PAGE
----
This is one of the most important camcorder features of all… Setting the camcorder white balance is vital if you want the colors in the video you are shooting to be rendered correctly.
This camcorder feature adjusts the camera's color-balance circuitry to suit the color quality of the prevailing light and ensure that white surfaces are accurately reproduced as neutral. Otherwise... The camera doesn't know how to interpret the colors accurately and all colors would be slightly warmer (red-orange) or colder (bluish) than normal, depending on the light source.
To set the camcorder white balance the operator normally pushes the white balance button while aiming the camcorder at a white surface until the camera indicates that recalibration of the camera has occurred. The camcorder now knows what "white" is (in that environment) and can balance the other colors accordingly.
This control opens the lens aperture an arbitrary f-stop or so above that selected by the auto-iris system. It does this to avoid underexposure resulting from ambiguous readings by the camera image sensor.
Just one more handy little camcorder feature that will help you get the proper exposure on your shot in difficult lighting conditions.
This is part of the package of camera features found on most digital video cameras from point-and-shoot to professional.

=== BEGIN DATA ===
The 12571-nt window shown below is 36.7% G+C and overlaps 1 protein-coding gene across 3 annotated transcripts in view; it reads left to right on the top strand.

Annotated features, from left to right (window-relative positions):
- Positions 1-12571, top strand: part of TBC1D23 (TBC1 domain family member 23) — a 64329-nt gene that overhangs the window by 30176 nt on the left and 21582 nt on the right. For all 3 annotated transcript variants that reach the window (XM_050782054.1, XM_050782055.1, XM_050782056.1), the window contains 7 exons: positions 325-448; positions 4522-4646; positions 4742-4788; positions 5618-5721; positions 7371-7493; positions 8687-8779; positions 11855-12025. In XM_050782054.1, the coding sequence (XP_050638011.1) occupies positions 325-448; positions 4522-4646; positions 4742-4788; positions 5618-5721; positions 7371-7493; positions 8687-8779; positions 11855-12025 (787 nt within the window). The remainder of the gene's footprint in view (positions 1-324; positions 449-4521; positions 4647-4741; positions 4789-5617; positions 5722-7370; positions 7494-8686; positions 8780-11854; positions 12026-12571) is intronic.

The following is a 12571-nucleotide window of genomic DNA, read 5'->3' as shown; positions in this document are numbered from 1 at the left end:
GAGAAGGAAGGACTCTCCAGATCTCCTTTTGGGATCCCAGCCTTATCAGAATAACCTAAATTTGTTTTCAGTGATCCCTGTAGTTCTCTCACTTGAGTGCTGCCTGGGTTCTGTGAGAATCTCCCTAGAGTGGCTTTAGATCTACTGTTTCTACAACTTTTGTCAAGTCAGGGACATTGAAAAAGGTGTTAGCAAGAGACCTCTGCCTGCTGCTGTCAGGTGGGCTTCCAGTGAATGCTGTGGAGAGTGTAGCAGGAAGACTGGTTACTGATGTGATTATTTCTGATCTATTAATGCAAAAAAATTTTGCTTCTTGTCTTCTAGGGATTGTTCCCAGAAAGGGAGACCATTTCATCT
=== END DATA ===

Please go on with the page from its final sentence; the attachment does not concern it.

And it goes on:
This camera feature is a series of preset savable exposure settings such as Indoor/Outdoor, that will automatically set the camcorder image sensor for the average proper exposure in a particular shooting environment or situation.
It comes in very handy if you're shooting video in a fast-paced environment where you just need to catch the action and you are not worry so much about exposure.
Most video cameras these days have a macro position. Macro in this case meaning being able to move in very close and still be in focus.
This camcorder feature allows the lens to focus on very close objects... Much closer than the lens' normal minimum in-focus distance.
This is one of the more important camcorder features to look for when you're buying a camera… This system compensates for accidental irregular camera movements such as camera shake.
There are normally two types of camera image stabilization...
More on Camera Image Stabilization
A lot of consumer camcorders offer prearranged adjustments selected for typical occasions such as sports action or snowy conditions, etc.
They are mainly concerned with light sensitivity settings and automatic white balancing of the camera. These camera features are general exposure selections and are not recommended for the camera person who wants total control over exposure.
They do come in handy however if you're in a situation where you need to just "point and shoot".
This is one of the camcorder features that is very important for post-production work… This series of frame-accurate numbers is assigned to a specific video frame. The number includes hours, minutes, seconds, and elapsed frames.
This is very useful information when you're in the video editing stage of your post-production work and believe me... it can speed up your editing time immensely!
It's a good idea to explore the features on your camcorder so that you get a good understanding of what they are and how to use them.
Becoming an expert in the use of the features built-in to your camcorder will mean that you will have control over your shooting environment…
And not the other way around!
And... that's what your camcorder's features were built to do...!
Give you control of the video making process so that you always get that "perfect shot" every time...!